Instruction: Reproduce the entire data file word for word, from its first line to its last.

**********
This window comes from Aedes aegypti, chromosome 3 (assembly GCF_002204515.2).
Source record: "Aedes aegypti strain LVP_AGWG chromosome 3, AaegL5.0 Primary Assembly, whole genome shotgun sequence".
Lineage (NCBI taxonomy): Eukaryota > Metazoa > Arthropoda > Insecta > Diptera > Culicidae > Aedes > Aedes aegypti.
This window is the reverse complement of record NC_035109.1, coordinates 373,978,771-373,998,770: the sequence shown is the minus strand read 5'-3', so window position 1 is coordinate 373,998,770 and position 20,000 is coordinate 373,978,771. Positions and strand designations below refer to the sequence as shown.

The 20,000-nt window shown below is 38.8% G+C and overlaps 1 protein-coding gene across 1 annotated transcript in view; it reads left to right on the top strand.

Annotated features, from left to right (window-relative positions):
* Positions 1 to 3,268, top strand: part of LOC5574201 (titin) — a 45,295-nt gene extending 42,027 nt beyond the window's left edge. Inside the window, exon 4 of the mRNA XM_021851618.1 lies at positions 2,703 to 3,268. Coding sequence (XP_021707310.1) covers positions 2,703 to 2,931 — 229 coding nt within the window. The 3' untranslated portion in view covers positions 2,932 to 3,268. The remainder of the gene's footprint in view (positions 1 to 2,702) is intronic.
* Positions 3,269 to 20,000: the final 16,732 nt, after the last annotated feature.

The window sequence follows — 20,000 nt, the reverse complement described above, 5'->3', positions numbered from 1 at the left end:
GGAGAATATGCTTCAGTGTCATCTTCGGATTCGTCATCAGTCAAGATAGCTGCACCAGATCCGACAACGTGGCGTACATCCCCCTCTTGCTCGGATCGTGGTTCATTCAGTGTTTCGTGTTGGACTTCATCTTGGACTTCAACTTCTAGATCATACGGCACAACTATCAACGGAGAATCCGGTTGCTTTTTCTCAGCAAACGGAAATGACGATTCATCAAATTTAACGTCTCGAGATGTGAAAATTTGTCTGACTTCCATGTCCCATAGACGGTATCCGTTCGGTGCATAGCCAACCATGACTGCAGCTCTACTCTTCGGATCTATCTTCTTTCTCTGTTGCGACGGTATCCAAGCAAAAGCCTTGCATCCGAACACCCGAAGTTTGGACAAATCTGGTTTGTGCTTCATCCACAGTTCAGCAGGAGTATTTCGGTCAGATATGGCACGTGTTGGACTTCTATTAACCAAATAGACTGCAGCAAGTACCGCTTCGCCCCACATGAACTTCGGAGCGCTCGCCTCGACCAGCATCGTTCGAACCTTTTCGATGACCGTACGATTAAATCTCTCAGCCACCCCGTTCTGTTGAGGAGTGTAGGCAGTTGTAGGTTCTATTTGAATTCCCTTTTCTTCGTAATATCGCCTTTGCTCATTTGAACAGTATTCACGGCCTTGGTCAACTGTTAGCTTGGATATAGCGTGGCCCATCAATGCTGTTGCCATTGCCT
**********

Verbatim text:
This window comes from Aedes aegypti, chromosome 3 (assembly GCF_002204515.2).
Source record: "Aedes aegypti strain LVP_AGWG chromosome 3, AaegL5.0 Primary Assembly, whole genome shotgun sequence".
Lineage (NCBI taxonomy): Eukaryota > Metazoa > Arthropoda > Insecta > Diptera > Culicidae > Aedes > Aedes aegypti.
This window is the reverse complement of record NC_035109.1, coordinates 373,978,771-373,998,770: the sequence shown is the minus strand read 5'-3', so window position 1 is coordinate 373,998,770 and position 20,000 is coordinate 373,978,771. Positions and strand designations below refer to the sequence as shown.

The 20,000-nt window shown below is 38.8% G+C and overlaps 1 protein-coding gene across 1 annotated transcript in view; it reads left to right on the top strand.

Annotated features, from left to right (window-relative positions):
* Positions 1 to 3,268, top strand: part of LOC5574201 (titin) — a 45,295-nt gene extending 42,027 nt beyond the window's left edge. Inside the window, exon 4 of the mRNA XM_021851618.1 lies at positions 2,703 to 3,268. Coding sequence (XP_021707310.1) covers positions 2,703 to 2,931 — 229 coding nt within the window. The 3' untranslated portion in view covers positions 2,932 to 3,268. The remainder of the gene's footprint in view (positions 1 to 2,702) is intronic.
* Positions 3,269 to 20,000: the final 16,732 nt, after the last annotated feature.

The window sequence follows — 20,000 nt, the reverse complement described above, 5'->3', positions numbered from 1 at the left end:
GGAGAATATGCTTCAGTGTCATCTTCGGATTCGTCATCAGTCAAGATAGCTGCACCAGATCCGACAACGTGGCGTACATCCCCCTCTTGCTCGGATCGTGGTTCATTCAGTGTTTCGTGTTGGACTTCATCTTGGACTTCAACTTCTAGATCATACGGCACAACTATCAACGGAGAATCCGGTTGCTTTTTCTCAGCAAACGGAAATGACGATTCATCAAATTTAACGTCTCGAGATGTGAAAATTTGTCTGACTTCCATGTCCCATAGACGGTATCCGTTCGGTGCATAGCCAACCATGACTGCAGCTCTACTCTTCGGATCTATCTTCTTTCTCTGTTGCGACGGTATCCAAGCAAAAGCCTTGCATCCGAACACCCGAAGTTTGGACAAATCTGGTTTGTGCTTCATCCACAGTTCAGCAGGAGTATTTCGGTCAGATATGGCACGTGTTGGACTTCTATTAACCAAATAGACTGCAGCAAGTACCGCTTCGCCCCACATGAACTTCGGAGCGCTCGCCTCGACCAGCATCGTTCGAACCTTTTCGATGACCGTACGATTAAATCTCTCAGCCACCCCGTTCTGTTGAGGAGTGTAGGCAGTTGTAGGTTCTATTTGAATTCCCTTTTCTTCGTAATATCGCCTTTGCTCATTTGAACAGTATTCACGGCCTTGGTCAACTGTTAGCTTGGATATAGCGTGGCCCATCAATGCTGTTGCCATTGCCT